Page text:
Rudy Giuliani’s Obama criticisms miss the point

By Isaac Simon

(Olivier Douliery/Abaca Press/MCT)
(Olivier Douliery/Abaca Press/MCT)

Former New York City Mayor Rudy Giuliani’s disheartening comments this past week that President Obama doesn’t love this country is a regression in the political discourse. He called Obama’s upbringing into question saying, “He wasn’t brought up the way you were brought up and I was brought up.”

Giuliani, who has not held political office in 14 years, made his comments while speaking to a group of Republicans at a private gathering in mid-town Manhattan. Among those in attendance was Wisconsin Gov. Scott Walker, who has yet to personally denounce the former mayor’s comments regarding the president.

It seems as if Giuliani is struggling to maintain his relevance in a newly competitive political climate. In his most recent appearance on the The Kelly File, the former mayor insisted that he wasn’t criticizing Obama’s patriotism but at the same time continued to pass judgment on the president’s love of the country, which is by all accounts the definition of patriotism.

For some reason, Giuliani is stuck in the past, constantly putting Obama’s patriotism on trial instead of his policies. His insistence on discussing Obama’s comments about the crusades, as evidence of his failure to condemn Islamic extremism, points to Giuliani as someone who is so hot and bothered by any criticism of Christianity that he equates an attack on his religion as a personal attack on himself.

Also on The Kelly File, Giuliani continued to discuss how he doesn’t “feel it” – the “it” being the president’s love of the country. I venture to understand what there possibly could be to “feel.” For him, it has become this sort of physical therapeutic sensation, something he claims to have felt from past presidents on a bi-partisan level, citing both President Bush and President Clinton as examples.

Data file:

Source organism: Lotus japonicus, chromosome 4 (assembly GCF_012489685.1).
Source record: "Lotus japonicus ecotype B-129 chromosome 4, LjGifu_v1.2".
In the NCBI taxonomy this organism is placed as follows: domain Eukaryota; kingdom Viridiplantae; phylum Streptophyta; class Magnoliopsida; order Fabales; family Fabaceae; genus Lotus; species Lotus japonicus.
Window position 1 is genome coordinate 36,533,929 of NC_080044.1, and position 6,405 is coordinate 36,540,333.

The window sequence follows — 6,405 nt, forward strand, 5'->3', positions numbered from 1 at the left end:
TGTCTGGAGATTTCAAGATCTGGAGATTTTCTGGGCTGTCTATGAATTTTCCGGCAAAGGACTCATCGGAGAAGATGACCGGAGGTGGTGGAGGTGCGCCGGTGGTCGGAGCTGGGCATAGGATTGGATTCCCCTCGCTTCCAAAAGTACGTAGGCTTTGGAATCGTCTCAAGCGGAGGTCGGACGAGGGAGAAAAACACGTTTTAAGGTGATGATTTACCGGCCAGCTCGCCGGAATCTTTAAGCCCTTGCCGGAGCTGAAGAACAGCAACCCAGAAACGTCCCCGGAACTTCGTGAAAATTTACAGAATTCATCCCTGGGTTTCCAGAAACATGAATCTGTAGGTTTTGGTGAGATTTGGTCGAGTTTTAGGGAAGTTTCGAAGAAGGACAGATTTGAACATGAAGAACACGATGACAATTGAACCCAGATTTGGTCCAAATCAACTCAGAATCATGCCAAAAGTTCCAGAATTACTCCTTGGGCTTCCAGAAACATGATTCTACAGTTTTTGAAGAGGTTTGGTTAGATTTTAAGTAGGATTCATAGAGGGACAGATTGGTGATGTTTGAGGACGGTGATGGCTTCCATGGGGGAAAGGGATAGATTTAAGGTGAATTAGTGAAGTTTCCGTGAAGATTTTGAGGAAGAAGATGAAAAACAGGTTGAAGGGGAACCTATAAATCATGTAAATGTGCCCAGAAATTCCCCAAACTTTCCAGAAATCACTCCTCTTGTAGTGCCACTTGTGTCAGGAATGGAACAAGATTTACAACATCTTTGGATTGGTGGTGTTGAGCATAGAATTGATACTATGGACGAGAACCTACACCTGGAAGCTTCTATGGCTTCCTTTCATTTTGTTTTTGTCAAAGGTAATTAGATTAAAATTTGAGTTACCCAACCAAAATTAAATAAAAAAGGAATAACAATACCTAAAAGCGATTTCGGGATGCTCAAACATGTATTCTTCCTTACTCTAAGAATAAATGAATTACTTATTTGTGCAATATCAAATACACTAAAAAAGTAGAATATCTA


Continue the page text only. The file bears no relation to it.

Again, this is nothing but a way for Giuliani to stay in the game amidst dwindling support from the public as well as from New Yorkers, the city he continued to politicize during his one-time run for president back in 2008.

Moreover, his interview with Megyn Kelly further exemplifies the ways in which he is stuck in the past. He constantly makes references to Obama’s second book and Rev. Jeremiah Wright, elements that have been absent from both his politics and his presidency.

Furthermore, there was a certain amount of ambiguity when the mayor said Obama wasn’t raised like “you and me.” First, one must ask the question of what that statement even means. He’s not criticizing Obama’s presidential policies, nor discussing certain pertinent disagreements the former mayor might hold.

Instead, he chooses to go after the president’s character. This, of course, is nothing new. What it sounds like is a reframed, refried argument. Indeed, it’s a continuation of the claims made by Donald Trump, questioning Obama’s origins and calling for a release of his full-form birth certificate.

This is similar to when people on the right deemed Obama a Muslim who was an unfit candidate for the presidency. Not only is this not a persuasive argument, but for Giuliani, Obama has always had a chip on his shoulder.

Then we get to the other half of the mayor’s ridiculous statement: the claim that the president “wasn’t brought up the way you were brought up and I was brought up.” This assertion is almost more offensive than arguing he doesn’t love America.

It is only fair that we discuss Giuliani’s upbringing as well. The former mayor loved this country so much that he deferred deployment six times during the Vietnam War. While Giuliani’s grandfather and one uncle did serve on the battlefield, his father, along with his five other uncles, also found ways of escaping the draft during World War II.

President Obama’s familial lineage is surely more patriotic. Both his grandfather and uncle served in World War II, with his uncle playing a crucial role in the liberation of the Buchenwald concentration camp, for which he suffered great psychological trauma.

Giuliani’s latest comments amount to nothing more than right wing noise.

Interestingly though, in his most recent endeavor, the former mayor seems to be on his own in saying the president doesn’t love his country while possible presidential hopefuls such as Jeb Bush and Marco Rubio instead took aim at his policies.

Giuliani also attacked Obama for “attempting to exploit” as well as to politicize the death of Osama Bin Laden. This is coming from a man who sought the presidential nomination by playing politics with the 9/11 aftermath.

Perhaps Giuliani should understand patriotism before deeming others unpatriotic.

Isaac Simon is a Collegian columnist and can be reached at [email protected]